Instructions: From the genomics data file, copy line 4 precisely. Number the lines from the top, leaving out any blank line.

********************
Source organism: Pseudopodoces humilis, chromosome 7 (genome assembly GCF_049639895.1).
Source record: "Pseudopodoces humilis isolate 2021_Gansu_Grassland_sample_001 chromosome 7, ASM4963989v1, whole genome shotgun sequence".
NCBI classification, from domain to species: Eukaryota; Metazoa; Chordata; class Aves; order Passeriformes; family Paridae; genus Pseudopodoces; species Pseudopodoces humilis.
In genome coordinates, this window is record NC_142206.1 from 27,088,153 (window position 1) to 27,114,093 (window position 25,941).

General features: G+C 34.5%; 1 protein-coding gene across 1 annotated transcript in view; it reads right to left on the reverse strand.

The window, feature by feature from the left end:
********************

In genome coordinates, this window is record NC_142206.1 from 27,088,153 (window position 1) to 27,114,093 (window position 25,941).